Tag Archives: St.Vincent

What I’ve been reading and listening to: January

As I usually do in January, I read lots of articles about goal-setting, New Year’s Resolutions and productivity  – and have since completely forgotten all of it. I read a lot about climate change and sustainability, desperately wanting to do more to help my poor burning country and this world we share. Less Stuff was interesting but I didn’t learn anything new, and I must admit I only dipped into Grit – I’ll return to it though, I’m sure. It’s been a busy month with holiday time, work, getting ready for the new school year – oh, and I took part in an online book proposal writing course. I will submit a proposal based on my PhD research to a couple of publishers soon – so watch this space!

I read Ophelia at my (12.5 year old) daughter’s insistence. I enjoyed it and it’s reminded me that one day I’d like to write for this age group/market – middle school readers interested in history.

While I’m ambivalent about Peter FitzSimons’ style of writing, I was interested to read The Catalpa Rescue as it covers John Boyle O’Reilly’s story, which I wrote about during my undergrad degree.  I’m writing a short review of the book for the Rottnest Island Voluntary Guides newsletter, as some of the Catalpa drama took place off the coast of Rottnest, Western Australia. My Mum is a Guide and we both think this story would liven up one of the (already excellent!) free walking tours on the island.

I’m also writing a review of Mark Quintanilla’s An Irishman Life, which is an edited arrangement of the letter book of Michael Keane, the Irish-born Attorney-General of St Vincent in the 1780s. I’ve been waiting for the book for ages, as I drew extensively on Quintanilla’s scholarly articles about Keane and St Vincent in my PhD thesis.

In addition to reading during January, I enjoyed these podcasts:

  • Dolly Parton’s America – I binged this, such a fun and uplifting podcast.
  • History Watch– a few years old now, but there are some fascinating episodes for those interested in Caribbean history and the work of historians in the Caribbean.
  • AML Talk Show – (AML = Anti-money laundering) This interview series is hosted by a former colleague of mine from London. I particularly enjoyed the interview with Bill Browder, the author of Red Notice and driving force behind the Magnitsky Act.
  • Russia, If You’re Listening, series 3 from the ABC Australia. Fascinating and entertaining.

“The Paradise of the World:” conflict and society in the Caribbean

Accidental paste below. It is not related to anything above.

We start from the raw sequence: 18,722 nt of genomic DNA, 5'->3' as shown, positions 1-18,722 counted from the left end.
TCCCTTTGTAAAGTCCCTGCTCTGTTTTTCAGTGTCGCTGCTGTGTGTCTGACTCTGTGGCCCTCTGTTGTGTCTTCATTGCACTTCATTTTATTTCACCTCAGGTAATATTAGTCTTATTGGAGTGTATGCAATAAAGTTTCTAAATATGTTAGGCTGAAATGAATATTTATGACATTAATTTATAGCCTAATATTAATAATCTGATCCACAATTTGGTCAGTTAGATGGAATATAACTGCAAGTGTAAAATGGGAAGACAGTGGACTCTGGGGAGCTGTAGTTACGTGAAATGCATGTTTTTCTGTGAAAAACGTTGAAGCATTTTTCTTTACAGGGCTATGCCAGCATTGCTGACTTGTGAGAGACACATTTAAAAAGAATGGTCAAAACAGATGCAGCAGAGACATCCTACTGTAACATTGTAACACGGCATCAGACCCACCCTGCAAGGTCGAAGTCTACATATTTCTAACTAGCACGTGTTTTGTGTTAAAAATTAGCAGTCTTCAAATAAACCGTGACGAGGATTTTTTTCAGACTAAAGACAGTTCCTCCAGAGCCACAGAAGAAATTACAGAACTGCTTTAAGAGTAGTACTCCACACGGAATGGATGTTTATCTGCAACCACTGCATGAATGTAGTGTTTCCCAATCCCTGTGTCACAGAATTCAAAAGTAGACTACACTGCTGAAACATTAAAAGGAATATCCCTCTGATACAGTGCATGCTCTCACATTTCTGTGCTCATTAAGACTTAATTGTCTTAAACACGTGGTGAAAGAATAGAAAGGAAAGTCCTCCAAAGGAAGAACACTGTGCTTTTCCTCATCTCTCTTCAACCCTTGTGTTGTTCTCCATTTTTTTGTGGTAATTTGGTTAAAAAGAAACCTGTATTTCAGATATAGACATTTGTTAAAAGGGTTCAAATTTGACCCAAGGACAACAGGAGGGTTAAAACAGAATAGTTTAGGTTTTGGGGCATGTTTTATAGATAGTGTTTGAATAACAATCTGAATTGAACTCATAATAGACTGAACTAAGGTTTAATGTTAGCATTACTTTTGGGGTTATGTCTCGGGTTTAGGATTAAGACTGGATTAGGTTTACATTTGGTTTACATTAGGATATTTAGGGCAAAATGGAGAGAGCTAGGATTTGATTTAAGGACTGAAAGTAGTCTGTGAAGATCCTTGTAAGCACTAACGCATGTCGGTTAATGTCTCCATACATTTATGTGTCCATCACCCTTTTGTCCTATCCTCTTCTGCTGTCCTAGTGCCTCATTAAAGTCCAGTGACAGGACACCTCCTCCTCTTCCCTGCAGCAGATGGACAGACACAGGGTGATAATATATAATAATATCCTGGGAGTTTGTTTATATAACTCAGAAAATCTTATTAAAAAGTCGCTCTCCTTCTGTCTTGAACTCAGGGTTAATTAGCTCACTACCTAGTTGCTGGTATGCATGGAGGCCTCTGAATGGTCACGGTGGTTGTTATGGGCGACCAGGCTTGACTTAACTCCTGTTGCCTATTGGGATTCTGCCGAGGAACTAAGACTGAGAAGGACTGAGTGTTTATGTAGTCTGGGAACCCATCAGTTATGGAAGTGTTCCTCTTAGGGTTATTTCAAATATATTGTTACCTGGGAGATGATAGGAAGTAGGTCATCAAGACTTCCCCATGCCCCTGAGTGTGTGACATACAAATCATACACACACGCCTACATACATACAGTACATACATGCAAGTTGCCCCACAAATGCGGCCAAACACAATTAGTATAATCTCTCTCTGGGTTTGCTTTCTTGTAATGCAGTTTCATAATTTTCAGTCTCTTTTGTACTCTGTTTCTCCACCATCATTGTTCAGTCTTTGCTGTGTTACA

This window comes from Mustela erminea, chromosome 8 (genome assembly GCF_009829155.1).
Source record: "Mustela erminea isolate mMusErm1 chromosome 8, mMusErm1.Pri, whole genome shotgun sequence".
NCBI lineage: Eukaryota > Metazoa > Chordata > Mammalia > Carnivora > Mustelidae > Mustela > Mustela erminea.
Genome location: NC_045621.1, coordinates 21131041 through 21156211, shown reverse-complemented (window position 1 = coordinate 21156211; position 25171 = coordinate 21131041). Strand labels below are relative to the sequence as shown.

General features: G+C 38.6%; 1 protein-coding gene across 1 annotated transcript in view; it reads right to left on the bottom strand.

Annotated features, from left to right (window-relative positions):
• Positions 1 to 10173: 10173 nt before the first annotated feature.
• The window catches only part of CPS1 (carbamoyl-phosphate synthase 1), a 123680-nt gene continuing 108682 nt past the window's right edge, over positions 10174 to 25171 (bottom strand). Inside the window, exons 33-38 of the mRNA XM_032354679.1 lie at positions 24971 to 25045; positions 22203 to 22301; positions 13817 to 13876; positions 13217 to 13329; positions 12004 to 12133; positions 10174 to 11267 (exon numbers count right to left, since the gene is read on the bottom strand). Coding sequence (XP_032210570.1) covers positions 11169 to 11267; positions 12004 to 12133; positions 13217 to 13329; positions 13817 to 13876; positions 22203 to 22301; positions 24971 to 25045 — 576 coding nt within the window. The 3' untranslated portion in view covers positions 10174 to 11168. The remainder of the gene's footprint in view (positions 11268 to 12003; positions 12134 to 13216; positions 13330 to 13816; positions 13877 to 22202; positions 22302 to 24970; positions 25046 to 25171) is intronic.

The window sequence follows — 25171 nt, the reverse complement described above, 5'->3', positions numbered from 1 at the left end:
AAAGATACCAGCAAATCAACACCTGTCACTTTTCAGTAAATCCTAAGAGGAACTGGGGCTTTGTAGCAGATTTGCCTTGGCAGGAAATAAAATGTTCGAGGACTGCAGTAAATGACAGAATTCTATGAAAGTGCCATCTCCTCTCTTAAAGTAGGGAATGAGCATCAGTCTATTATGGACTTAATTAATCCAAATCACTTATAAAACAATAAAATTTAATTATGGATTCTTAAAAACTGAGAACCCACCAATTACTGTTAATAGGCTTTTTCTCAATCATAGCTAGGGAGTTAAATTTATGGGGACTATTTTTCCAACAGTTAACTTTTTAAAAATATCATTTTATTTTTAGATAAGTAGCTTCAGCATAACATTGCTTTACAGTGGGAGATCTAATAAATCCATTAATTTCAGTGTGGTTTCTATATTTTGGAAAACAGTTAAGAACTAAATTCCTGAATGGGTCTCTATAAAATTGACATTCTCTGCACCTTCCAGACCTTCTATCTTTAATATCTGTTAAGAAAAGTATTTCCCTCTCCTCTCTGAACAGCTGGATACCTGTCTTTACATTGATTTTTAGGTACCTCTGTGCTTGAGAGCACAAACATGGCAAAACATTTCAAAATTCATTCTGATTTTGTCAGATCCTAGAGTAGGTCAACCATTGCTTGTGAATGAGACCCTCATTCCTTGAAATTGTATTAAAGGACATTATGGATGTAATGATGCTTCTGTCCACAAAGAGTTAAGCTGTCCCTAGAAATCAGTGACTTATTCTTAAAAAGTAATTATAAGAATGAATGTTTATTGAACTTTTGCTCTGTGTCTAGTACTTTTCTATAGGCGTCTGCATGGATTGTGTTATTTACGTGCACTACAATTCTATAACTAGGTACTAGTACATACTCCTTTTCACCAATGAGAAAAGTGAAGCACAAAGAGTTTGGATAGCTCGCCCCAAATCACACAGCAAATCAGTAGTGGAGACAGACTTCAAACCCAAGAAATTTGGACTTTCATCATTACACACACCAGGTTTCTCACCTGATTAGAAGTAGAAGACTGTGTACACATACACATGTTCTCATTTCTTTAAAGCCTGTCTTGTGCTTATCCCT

While doing some background research on the indigenous people of St.Vincent, I came across a great online exhibition on the King’s College London website. “The Paradise of the World:” conflict and society in the Caribbean” was originally held at KCL in 2011, but is now available as an online exhibition. This is such a great way to share resources and information—I love seeing exhibitions migrate from the real world to the online arena so that researchers can make use of the content for years afterwards.

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‘Chatoyer, the Chief of the Black Charaibes in St Vincent with his five wives,’ from Bryan Edwards, The history, civil and commercial, of the British colonies in the West Indies (London, 1807).

The exhibition drew largely upon the holdings of the historical library collection of the British Foreign and Commonwealth Office and explored the history of the Caribbean region from the sixteenth century to 1900. Because the exhibition is based on British documentation and literature, the exhibition clearly approaches the Caribbean form the perspective of British interaction with the region. The exhibition provides an overview of Britain’s relationship with Spain as it relates to the Caribbean, international rivalry, the sugar trade and revolts and revolution in Jamaica and Haiti. and the development of the sugar industry and trade. In relation to indigenous peoples in the Caribbean (which is how I stumbled across the exhibition), there is a very good overview of indigenous peoples of Guyana and St.Vincent as well as some material on Jacques Du Tetre’s interaction with indigenous people in the region and his writings. Finally, the exhibition covers emancipation, and nineteenth century Caribbean colonial life.

This exhibition would be very useful for introductory research on the Caribbean (particularly the British Caribbean), and it includes a number of primary sources such as books, artwork and documentation which are available online. Click here to go to the KCL exhibition.